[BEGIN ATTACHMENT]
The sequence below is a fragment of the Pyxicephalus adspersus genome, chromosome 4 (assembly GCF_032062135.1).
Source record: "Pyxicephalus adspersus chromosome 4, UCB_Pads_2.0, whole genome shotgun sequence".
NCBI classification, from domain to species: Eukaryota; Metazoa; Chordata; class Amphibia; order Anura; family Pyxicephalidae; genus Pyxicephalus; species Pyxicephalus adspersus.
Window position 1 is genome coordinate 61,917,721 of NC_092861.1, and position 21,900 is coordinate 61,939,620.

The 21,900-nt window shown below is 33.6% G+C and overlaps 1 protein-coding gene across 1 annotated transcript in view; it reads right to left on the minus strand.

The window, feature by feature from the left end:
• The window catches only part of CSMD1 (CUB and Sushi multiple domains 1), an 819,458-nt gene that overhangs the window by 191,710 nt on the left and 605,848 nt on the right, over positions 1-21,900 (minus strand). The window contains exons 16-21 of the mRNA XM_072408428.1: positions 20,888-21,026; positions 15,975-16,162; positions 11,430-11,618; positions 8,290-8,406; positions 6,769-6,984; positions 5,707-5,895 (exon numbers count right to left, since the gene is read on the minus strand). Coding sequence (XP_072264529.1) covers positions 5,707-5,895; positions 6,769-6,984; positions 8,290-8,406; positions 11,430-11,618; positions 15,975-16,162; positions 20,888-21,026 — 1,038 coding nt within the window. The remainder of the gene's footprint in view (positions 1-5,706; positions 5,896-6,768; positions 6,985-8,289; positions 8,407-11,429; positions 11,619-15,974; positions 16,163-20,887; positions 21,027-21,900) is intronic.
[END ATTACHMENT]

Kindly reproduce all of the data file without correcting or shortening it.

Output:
The sequence below is a fragment of the Pyxicephalus adspersus genome, chromosome 4 (assembly GCF_032062135.1).
Source record: "Pyxicephalus adspersus chromosome 4, UCB_Pads_2.0, whole genome shotgun sequence".
NCBI classification, from domain to species: Eukaryota; Metazoa; Chordata; class Amphibia; order Anura; family Pyxicephalidae; genus Pyxicephalus; species Pyxicephalus adspersus.
Window position 1 is genome coordinate 61,917,721 of NC_092861.1, and position 21,900 is coordinate 61,939,620.

The 21,900-nt window shown below is 33.6% G+C and overlaps 1 protein-coding gene across 1 annotated transcript in view; it reads right to left on the minus strand.

The window, feature by feature from the left end:
• The window catches only part of CSMD1 (CUB and Sushi multiple domains 1), an 819,458-nt gene that overhangs the window by 191,710 nt on the left and 605,848 nt on the right, over positions 1-21,900 (minus strand). The window contains exons 16-21 of the mRNA XM_072408428.1: positions 20,888-21,026; positions 15,975-16,162; positions 11,430-11,618; positions 8,290-8,406; positions 6,769-6,984; positions 5,707-5,895 (exon numbers count right to left, since the gene is read on the minus strand). Coding sequence (XP_072264529.1) covers positions 5,707-5,895; positions 6,769-6,984; positions 8,290-8,406; positions 11,430-11,618; positions 15,975-16,162; positions 20,888-21,026 — 1,038 coding nt within the window. The remainder of the gene's footprint in view (positions 1-5,706; positions 5,896-6,768; positions 6,985-8,289; positions 8,407-11,429; positions 11,619-15,974; positions 16,163-20,887; positions 21,027-21,900) is intronic.